Lufthansa CEO Christoph Franz said the airline is in advanced talks with Airbus and Boeing for the acquisition of new long-haul aircraft (Journal de l’Aviation/Air Journal, 03-Jun-2013). Mr Franz said the airline would consider the A350-900, A350-1000, Boeing 787-9, 777-8X, 777-9X and 777-10X aircraft. The airline expects to place an order for at least 50 aircraft by the end of 2020. The aircraft would be delivered from 2020 and would mainly replace its fleet of 24 A340-300 and 24 A340-600 aircraft.
Lufthansa in advanced talks with Airbus and Boeing for new long-haul aircraft
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United Airlines Part 2: Sustaining balance sheet strength while declaring ambitious margin targets
One area where United Airlines has made important strides during the last few years is in overhauling its balance sheet. Its efforts have gained some recognition from credit agencies for its progress in paring down debt and improving leverage ratios; but similarly to its rival American Airlines – attaining an investment-grade credit rating is not a huge priority for United. The airline believes it can achieve some benefits that investment-grade companies enjoy with the current state of its balance sheet.
In order to sustain the progress it has made in balance sheet repair United plans to amend its aircraft order book to slash capex commitments during the next couple of years, including the deferral of 61 Boeing narrowbodies. United is hinting that other fleet changes could be under consideration, including deals similar to the agreement it forged during 2015 to lease used Airbus A319s.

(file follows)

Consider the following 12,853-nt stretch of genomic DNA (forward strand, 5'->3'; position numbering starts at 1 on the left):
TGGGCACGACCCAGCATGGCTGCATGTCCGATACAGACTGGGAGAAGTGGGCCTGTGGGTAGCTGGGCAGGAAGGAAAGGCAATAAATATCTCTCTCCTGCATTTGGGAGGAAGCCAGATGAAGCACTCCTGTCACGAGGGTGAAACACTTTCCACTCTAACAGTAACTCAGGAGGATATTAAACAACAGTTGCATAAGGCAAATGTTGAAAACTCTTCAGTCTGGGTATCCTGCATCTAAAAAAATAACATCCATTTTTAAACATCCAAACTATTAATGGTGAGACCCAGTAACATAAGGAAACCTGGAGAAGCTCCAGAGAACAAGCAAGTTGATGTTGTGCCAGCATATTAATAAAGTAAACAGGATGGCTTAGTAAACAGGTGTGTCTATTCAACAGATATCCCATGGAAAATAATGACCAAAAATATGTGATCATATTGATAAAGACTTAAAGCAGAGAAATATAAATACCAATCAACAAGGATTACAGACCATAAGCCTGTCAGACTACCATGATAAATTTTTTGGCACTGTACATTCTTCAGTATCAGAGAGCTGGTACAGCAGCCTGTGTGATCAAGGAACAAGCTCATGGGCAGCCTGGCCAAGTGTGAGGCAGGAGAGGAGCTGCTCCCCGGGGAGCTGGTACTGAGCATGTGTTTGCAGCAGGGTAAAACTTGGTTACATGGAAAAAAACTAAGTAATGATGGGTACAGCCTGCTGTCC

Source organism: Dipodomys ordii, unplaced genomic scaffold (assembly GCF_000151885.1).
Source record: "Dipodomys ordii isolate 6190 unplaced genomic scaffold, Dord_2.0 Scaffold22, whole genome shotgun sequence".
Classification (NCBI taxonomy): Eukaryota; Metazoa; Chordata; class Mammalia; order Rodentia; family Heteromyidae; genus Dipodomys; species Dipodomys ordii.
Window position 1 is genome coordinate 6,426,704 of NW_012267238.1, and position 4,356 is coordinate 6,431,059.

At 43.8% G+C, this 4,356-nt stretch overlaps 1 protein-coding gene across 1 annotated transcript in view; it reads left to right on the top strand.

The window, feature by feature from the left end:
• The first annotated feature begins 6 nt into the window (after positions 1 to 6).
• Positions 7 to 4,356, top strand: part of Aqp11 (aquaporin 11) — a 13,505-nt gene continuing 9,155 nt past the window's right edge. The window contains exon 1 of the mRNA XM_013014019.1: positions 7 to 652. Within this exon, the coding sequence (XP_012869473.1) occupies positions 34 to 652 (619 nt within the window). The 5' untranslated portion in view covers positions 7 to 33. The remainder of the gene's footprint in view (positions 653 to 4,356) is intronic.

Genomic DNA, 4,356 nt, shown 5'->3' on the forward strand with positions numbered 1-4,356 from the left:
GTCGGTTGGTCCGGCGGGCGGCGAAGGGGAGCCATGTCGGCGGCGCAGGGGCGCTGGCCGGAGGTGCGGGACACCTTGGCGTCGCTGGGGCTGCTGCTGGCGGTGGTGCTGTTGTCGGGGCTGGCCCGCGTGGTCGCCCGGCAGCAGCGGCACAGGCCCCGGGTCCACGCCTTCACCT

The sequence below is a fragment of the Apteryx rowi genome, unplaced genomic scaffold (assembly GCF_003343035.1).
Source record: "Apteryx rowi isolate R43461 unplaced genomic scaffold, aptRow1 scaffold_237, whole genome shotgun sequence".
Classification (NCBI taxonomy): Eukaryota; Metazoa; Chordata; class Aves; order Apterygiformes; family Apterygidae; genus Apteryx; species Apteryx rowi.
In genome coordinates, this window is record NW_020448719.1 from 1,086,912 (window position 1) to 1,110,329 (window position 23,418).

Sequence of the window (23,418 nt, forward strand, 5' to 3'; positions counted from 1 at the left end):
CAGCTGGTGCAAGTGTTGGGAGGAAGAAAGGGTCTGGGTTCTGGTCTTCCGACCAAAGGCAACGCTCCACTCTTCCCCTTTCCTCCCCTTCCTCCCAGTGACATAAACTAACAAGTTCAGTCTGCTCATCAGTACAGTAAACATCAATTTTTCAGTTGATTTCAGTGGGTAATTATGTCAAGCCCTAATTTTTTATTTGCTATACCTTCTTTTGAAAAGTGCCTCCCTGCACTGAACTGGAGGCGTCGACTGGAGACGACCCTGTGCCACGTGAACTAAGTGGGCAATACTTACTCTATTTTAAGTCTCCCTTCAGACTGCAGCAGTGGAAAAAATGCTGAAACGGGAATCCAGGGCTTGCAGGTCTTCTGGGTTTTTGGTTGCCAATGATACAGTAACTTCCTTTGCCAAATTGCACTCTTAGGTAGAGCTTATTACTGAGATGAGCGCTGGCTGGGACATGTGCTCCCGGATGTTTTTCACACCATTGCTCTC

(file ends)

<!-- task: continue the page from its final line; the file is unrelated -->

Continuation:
This is Part 2 in a two-part series reviewing United’s financial and revenue-generating opportunities.
Ryanair's Frankfurt move puts pressure on Lufthansa and supports its German growth ambitions
Ryanair and Fraport announced on 2-Nov-2016 that the Irish ultra-LCC will open its 85th base at Frankfurt Airport, Lufthansa's main hub. Ryanair will base two aircraft at the airport and launch four new leisure routes in Mar-2017. With a daily departure to each of Alicante, Faro, Malaga and Palma de Mallorca, it expects to attract 400,000 passengers pa.
Although Ryanair has been increasing its primary airport presence for some time, CEO Michael O'Leary had previously said that Frankfurt Airport was one of the few, alongside London Heathrow and Paris CDG, that Ryanair would not serve. Frankfurt was seen not only as too expensive, but also as too congested for Ryanair's short turnaround times. Details of Ryanair's agreement with Frankfurt Airport have not been disclosed, but it is likely that the airline has secured favourable terms in return for traffic growth targets.
Ryanair's move into Frankfurt is relatively small compared with its operations in Berlin Schoenefeld and Cologne/Bonn, but this development supports its growth ambitions in Germany. Ryanair's average revenue per passenger is half that of Lufthansa's network airlines. Its move increases the competitive pressure on Germany's national airline.